There are many theories to explain the allure of fly-fishing. We prefer to describe fly-fishing as an art form with many personal benefits.
As with any art, the level of enjoyment and personal satisfaction sought or achieved varies widely with each individual.
Irrespective of age and experience we do know that your St. Lewis River Lodge visit will deliver a wealth of memories in the art of hooking, playing and releasing Atlantic salmon amidst absolute luxurious surroundings.
The St. Lewis River system remains relatively unknown as an Atlantic salmon angling destination. The federal Department of Fisheries and Oceans had classified it as an Unscheduled Salmon River until 2000; likely due to the remoteness, low angling pressure and limited information about the salmon runs. In 2001, it was designated as a Scheduled Salmon River in conjunction with the opening of the southern section of the Trans Labrador Highway.
We have angled the “Falls” Pool since 1995, which is located approximately 10 kilometers from tide water and is the first major obstacle for Atlantic salmon.
During the period from 1995 – 2010 we had only ever fished the Falls Pool and downstream a few hundred meters. Given the spectacular angling in the immediate vicinity, there was little reason to fish elsewhere. During prime time from late June to late July, it is quite likely one of the most productive pools in the world for Atlantic salmon angling. With our new world-class Lodge now perched 30 meters from this pool, the 2012 preferred angling attire consisted of shorts, tee shirts, sandals and the occasional bathrobe seen heading for the pool at 04:45.
Much of the first 35 kilometers of the river consists of deep canyons and gorges, which tail out into boulder runs and rapids followed by long shallow steadies then more canyons. The river embankments are generally steep and continuous, 10-50 meter high tree covered or bare outcrop thus proving difficult to explore by helicopter and virtually impossible to systematically traverse by foot.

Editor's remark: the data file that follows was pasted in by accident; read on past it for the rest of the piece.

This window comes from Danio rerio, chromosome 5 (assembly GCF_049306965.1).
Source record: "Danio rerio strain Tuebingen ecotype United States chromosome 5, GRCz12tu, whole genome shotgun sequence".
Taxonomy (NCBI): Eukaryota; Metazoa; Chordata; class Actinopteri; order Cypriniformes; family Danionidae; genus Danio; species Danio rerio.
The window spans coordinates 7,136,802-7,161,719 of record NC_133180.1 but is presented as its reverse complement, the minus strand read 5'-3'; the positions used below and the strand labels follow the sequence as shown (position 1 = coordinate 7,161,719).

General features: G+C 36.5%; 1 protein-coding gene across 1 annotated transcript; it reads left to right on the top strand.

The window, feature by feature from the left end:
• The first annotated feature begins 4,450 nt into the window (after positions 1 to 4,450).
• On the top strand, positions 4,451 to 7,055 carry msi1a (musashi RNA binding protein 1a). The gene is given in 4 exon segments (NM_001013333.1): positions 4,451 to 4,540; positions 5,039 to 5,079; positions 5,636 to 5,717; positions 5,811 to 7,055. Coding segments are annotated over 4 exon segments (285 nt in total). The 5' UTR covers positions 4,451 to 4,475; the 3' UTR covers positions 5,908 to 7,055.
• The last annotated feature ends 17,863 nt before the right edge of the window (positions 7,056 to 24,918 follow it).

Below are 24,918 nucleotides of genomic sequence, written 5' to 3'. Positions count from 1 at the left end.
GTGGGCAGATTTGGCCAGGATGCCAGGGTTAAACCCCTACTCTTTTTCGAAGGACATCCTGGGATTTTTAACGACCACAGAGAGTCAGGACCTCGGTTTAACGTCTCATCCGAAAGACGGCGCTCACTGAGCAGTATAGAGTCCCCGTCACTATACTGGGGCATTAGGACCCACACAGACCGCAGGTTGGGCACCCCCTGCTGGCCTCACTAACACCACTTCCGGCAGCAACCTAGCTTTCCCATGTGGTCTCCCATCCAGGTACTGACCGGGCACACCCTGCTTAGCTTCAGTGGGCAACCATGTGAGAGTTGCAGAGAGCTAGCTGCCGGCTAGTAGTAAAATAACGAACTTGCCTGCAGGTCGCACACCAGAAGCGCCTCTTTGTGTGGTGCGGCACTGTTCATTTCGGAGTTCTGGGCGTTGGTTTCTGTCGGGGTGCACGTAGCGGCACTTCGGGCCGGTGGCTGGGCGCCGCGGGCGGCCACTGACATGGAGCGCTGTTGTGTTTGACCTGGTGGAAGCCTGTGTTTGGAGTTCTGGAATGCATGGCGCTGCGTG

In 2011 and 2012 we began using sturdy self-bailing NRS angling rafts to further explore the river above and below the Falls Pool. The rafts prove an ideal way to explore the river and for locating additional holding pools. To date we have explored most of the down river section and continue to evaluate the ever changing holding pools as water levels fluctuate. We have also explored a 12-kilometer section immediately up river from the Lodge and it still remains undetermined as to actually how many pools exist, certainly dozens of prime holding areas. These rafts have proven to be stable and safe in high water conditions as well as perfect for finding additional prime pools. Releasing a salmon then onto the next set of rapids and spectacular scenery around each bend is an exhilarating journey through frontier territory, always to another pool.
Suffice to conclude that the St. Lewis River hosts a very healthy run of Atlantic salmon. We can certainly attest to the population being in the “thousands”. We will be pursuing scientific means of more accurate population counts in the future.
It is of particular interest to note that we are experiencing consistently bigger salmon on the St. Lewis River, which coincides with the closure of the commercial salmon fisheries. During the late 1990’s a large salmon on the St. Lewis River was approximately 12 pounds. In the past 12-14 years, we have witnessed a steady increase in the average weight. The runs are now consistently in the 14 – 18 pound range, followed by waves of 4 -8 pound grilse. The largest landed in a season continues to increase into the 20 plus pound range.
Fish Retention Policy - Lodge policy for 2013 will be to limit salmon retention to 2 male grilse per group during the visit that can be prepared as an evening meal.